AAP student wing keen to contest Delhi University polls this year

"Our internal surveys reveal that students in DU want change and will vote for us. We are ready, but the final decision to contest elections has to be taken by the party,” said Anmol Panwar.

Written by Shikha Sharma | New Delhi | Published: June 23, 2015 3:10 am
On Thursday, the party’s national executive member from Haryana, Naveen Jaihind, dismissed the activity as being carried out by a breakaway group, owing allegiance to former senior leader Yogendra Yadav. With DU colleges set to start admissions after the first cut-off list on Thursday, CYSS volunteers plan to be of help to students.

Elections for Delhi University Students’ Union (DUSU) may witness a triangular contest this year, with the Aam Aadmi Party’s student wing Chhatra Yuva Sangharsh Samiti (CYSS) keen to contest the polls. The association said it was ready to fight the elections and was awaiting the green flag from the party leadership to take the final call.

“We have a good presence in DU. Students from the body have been helping students during the admission season. Our internal surveys reveal that students in DU want change and will vote for us. We are ready, but the final decision to contest elections has to be taken by the party,” Anmol Panwar, DU CYSS president, said.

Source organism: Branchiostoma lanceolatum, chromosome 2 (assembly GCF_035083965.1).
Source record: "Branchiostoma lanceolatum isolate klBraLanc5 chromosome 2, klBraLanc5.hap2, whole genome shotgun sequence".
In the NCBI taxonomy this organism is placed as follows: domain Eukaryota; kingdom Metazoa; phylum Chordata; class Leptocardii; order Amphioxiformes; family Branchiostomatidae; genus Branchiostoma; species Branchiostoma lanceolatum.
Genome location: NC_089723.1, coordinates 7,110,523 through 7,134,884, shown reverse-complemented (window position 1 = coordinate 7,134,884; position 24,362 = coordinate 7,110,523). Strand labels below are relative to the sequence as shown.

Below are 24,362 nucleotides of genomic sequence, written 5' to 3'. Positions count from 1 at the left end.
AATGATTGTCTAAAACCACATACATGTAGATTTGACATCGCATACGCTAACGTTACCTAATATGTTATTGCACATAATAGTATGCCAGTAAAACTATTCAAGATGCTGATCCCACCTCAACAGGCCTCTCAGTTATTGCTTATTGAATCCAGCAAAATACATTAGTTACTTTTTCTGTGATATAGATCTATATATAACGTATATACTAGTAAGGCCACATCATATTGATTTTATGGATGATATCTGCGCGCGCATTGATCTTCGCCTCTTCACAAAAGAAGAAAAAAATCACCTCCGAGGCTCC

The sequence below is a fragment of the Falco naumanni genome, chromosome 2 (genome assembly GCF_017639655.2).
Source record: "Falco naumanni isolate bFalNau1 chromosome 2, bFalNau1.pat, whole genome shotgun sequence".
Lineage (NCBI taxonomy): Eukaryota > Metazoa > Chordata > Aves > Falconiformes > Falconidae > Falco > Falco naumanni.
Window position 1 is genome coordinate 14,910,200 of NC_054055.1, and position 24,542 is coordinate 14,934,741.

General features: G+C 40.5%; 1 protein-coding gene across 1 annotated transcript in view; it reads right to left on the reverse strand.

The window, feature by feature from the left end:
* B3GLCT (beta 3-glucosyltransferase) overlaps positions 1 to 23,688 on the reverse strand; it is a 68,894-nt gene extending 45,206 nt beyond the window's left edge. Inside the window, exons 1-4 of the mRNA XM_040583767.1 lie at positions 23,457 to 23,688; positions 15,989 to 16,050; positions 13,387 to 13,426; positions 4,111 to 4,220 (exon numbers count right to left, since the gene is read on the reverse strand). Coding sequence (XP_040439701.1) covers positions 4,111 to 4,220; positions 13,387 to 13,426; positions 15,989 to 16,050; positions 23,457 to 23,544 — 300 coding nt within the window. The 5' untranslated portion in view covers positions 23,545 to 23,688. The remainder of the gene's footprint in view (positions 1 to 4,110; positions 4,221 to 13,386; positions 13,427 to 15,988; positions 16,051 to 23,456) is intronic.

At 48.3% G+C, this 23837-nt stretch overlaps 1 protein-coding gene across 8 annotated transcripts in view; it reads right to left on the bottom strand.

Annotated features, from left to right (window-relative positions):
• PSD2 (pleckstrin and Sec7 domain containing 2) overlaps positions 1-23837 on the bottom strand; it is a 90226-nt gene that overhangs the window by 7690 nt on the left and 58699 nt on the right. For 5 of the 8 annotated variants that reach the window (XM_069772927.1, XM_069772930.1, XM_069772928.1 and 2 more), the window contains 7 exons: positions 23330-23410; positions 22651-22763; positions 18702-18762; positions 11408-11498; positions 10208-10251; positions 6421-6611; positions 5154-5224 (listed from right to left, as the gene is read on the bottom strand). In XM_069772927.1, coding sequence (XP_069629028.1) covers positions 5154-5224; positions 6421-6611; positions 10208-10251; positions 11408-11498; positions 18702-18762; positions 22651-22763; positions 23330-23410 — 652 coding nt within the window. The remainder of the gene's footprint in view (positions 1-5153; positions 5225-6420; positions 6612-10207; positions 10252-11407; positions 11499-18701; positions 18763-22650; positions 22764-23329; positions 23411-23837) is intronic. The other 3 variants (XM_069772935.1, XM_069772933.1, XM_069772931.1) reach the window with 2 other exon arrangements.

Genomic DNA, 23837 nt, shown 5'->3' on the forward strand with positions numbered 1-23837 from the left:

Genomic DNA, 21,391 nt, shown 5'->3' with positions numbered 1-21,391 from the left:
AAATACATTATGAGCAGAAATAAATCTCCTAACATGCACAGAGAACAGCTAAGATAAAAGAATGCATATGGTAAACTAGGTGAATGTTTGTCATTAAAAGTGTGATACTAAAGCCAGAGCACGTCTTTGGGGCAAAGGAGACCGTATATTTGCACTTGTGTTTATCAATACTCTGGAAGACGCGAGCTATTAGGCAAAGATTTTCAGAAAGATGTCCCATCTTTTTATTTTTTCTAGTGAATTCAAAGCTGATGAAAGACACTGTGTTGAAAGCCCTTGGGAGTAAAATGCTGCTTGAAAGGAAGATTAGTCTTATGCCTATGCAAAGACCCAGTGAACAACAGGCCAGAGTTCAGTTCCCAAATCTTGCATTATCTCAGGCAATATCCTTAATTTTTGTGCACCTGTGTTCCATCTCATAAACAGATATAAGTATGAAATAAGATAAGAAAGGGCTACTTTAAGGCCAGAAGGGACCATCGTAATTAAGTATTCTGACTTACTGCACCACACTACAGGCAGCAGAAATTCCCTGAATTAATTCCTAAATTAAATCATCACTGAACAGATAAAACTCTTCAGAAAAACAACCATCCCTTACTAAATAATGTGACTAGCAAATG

To show that it means business, the body has already got to work and is busy telling students about the Arvind Kejriwal government facilitating mortgage-free educational loan of up to Rs 10 lakh. Posters plastered all over DU claim the Kejriwal government guaranteeing student loans to pursue higher education and facilitating bank loans were among the key poll promises of the AAP.

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With DU colleges set to start admissions after the first cut-off list on Thursday, CYSS volunteers plan to be of help to students.

“We have formed teams to help students with the admission process. CYSS’s presence was also very conspicuous in the university during the registration process. We had set up helpdesks to assist admission seekers,” Pawar said.

The association claimed to have a presence in 50-odd DU colleges, something it says will help make it a formidable opponent to both the ABVP and NSUI.

“We want to change how student elections are fought. Traditionally, it is people with muscle and money who stand for elections and win. We want to bring intelligent, well-informed candidates so that students in DU have an alternative choice. Around 40 per cent of students actually vote. If we fight, our target will be the 60 per cent who don’t because they don’t think there is a good candidate to vote for,” Pawar said.

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